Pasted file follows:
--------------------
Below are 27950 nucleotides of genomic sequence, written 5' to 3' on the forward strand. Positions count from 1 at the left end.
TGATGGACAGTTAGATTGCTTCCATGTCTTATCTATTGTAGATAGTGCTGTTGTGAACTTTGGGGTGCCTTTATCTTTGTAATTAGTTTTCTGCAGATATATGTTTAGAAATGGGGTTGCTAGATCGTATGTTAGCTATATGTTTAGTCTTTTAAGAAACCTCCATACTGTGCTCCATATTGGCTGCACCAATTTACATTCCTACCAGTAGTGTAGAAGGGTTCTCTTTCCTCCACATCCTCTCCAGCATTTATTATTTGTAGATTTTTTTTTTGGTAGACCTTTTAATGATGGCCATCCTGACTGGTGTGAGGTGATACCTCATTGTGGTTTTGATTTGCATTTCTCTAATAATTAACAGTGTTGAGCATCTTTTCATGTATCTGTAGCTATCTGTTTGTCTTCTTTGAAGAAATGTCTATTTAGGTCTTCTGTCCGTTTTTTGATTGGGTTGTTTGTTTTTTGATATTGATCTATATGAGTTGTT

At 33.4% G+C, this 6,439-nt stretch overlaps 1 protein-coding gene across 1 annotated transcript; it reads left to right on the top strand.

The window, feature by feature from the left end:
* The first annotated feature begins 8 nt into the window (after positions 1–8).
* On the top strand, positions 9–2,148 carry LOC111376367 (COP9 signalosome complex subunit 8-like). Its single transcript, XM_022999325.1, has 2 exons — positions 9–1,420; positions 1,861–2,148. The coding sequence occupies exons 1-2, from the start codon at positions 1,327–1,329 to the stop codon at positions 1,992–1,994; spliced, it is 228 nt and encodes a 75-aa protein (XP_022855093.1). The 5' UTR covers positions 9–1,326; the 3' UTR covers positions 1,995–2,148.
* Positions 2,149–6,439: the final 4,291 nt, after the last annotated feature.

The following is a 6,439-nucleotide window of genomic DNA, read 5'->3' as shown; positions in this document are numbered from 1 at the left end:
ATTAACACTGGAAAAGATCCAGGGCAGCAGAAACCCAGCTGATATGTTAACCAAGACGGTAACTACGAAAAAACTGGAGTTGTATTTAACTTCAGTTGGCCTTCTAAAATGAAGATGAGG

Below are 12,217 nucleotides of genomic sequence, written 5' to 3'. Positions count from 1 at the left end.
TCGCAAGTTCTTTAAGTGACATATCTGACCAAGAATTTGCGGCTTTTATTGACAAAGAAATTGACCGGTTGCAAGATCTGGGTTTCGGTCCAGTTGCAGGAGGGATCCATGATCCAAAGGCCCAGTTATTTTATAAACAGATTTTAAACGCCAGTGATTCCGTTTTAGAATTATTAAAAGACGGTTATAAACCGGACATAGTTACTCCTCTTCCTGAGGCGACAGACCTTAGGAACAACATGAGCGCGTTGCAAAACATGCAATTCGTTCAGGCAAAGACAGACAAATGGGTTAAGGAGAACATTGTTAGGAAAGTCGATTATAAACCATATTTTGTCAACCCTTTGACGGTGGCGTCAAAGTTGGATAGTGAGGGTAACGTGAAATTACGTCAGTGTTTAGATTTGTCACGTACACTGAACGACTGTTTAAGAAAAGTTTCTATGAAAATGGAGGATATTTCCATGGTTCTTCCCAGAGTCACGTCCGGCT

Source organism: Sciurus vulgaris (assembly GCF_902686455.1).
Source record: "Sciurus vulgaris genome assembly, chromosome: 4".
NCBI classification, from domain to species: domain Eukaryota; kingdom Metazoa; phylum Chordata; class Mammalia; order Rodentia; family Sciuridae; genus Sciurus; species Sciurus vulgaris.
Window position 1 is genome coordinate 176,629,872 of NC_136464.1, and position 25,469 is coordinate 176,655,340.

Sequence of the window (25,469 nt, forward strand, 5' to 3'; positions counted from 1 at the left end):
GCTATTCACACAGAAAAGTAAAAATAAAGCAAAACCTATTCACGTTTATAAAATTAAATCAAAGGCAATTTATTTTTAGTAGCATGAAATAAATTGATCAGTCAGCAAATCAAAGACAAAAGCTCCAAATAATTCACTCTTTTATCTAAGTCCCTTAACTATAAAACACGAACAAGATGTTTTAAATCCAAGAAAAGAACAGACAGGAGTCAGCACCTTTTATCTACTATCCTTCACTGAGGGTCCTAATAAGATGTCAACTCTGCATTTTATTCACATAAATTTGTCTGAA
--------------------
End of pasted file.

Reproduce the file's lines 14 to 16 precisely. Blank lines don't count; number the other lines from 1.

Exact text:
NCBI classification, from domain to species: domain Eukaryota; kingdom Metazoa; phylum Chordata; class Mammalia; order Rodentia; family Sciuridae; genus Sciurus; species Sciurus vulgaris.
Window position 1 is genome coordinate 176,629,872 of NC_136464.1, and position 25,469 is coordinate 176,655,340.

Sequence of the window (25,469 nt, forward strand, 5' to 3'; positions counted from 1 at the left end):